Why We Need to Regulate Drug Prices or Your Life for My $9,000 Bottle of Wine

Public Citizen reports as follows: “A Wall Street hedge fund multi-millionaire named Martin Shkreli—who has bragged about spending $9,000 on a single bottle of wine…bought the rights to a medicine called Daraprim.” He immediately raised the price from $13.50 to $750 per pill!

It will take no rocket scientist or PhD in statistics to tell us that many people who need this drug to live were handed a death sentence by this poster child of insatiable greed, unhinged from the slightest notion of ethics or responsible citizenry. Skyrocketing the price of life-saving medicine without even a modicum of concern for those in need is more characteristic of a sociopath than of a responsible businessman. Of course, public outcry caused him to back down, but to a price that has yet to be published.

But — it is time to question why this jerk, who invented nothing and has no apparent credentials that commend him to our health care system, has the power to buy a long standing, and relatively inexpensive, drug and then jack up the price to his evil heart’s content.While the rest of the civilized world has moved to a system of universal health care, thereby spreading the cost over an entire society in recognition of health care as a basic human right, we, depressingly, produce a system that exalts profit over human life and health.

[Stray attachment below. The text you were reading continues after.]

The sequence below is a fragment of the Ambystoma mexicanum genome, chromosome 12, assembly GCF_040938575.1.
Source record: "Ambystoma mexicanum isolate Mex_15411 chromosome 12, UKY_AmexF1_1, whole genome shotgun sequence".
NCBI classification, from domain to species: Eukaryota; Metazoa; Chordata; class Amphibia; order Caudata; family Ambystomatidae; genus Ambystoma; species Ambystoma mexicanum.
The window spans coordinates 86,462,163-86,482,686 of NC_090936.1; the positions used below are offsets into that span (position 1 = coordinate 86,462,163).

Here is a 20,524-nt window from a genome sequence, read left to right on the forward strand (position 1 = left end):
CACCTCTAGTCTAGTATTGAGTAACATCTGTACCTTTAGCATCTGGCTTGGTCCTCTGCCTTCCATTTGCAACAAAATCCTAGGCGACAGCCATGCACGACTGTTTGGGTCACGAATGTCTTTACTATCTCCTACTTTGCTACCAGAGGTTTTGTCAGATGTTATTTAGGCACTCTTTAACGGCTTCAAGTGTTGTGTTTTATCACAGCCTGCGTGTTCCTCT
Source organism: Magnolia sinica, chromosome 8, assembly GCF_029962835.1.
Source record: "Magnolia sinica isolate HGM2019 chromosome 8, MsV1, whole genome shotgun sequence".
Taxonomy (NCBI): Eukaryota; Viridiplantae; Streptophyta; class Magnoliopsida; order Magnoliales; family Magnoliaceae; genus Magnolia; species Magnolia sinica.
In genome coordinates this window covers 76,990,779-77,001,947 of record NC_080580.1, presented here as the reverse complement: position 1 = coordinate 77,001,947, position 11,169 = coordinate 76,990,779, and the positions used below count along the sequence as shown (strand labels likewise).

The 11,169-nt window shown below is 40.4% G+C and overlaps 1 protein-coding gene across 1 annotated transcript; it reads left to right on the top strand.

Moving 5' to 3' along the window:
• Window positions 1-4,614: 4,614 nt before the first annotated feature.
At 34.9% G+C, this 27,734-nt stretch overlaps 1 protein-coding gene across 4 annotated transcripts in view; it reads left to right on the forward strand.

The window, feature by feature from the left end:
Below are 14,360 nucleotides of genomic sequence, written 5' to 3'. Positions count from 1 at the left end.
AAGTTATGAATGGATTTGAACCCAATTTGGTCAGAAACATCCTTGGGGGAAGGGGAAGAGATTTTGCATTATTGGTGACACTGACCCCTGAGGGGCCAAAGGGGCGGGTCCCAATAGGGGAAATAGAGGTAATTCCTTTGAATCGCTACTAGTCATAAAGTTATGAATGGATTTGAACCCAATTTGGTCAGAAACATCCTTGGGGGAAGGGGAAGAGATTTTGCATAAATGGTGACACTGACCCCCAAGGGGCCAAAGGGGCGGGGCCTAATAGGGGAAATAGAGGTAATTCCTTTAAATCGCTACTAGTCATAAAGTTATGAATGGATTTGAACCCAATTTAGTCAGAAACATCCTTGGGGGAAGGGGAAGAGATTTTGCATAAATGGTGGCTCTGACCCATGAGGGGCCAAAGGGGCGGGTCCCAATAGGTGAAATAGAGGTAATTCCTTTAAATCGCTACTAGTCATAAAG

Health care is not suited for a profit industry in its best capitalist mode.It has a captive base that has no choice but to purchase its products and services, and there is almost no opportunity for comparative shopping except for an insurance company/middleman that provides no health care, but takes a layer of profit out of the system, thus helping to keep costs high.

While one might be able to do a limited amount of shopping for an insurance company, no one “shops” for a disease. You get what you get, and have to be treated for it. Often the only choice is treatment or death. It defies logic to claim fealty to the preservation of human life and at the same time extol a commitment to greed in the health care industry that condones ill-health and death for lack of funds needed to survive.

In a way, I want to thank Martin Greedisgood for allowing the issues surrounding the delivery of health care in the United States to be seen in such stark terms. Without the outrage he has spawned, the pharmaceutical industry and health care in general, could continue to bleed the public with far less noise surrounding their greedy conduct.


Public Citizen has started a petition to get the price of Daraprim reversed back to its original price. Daraprim is critical medication for pregnant women, cancer patients and others who contract a parasitic infection from contaminated food or water. Sign the petition here


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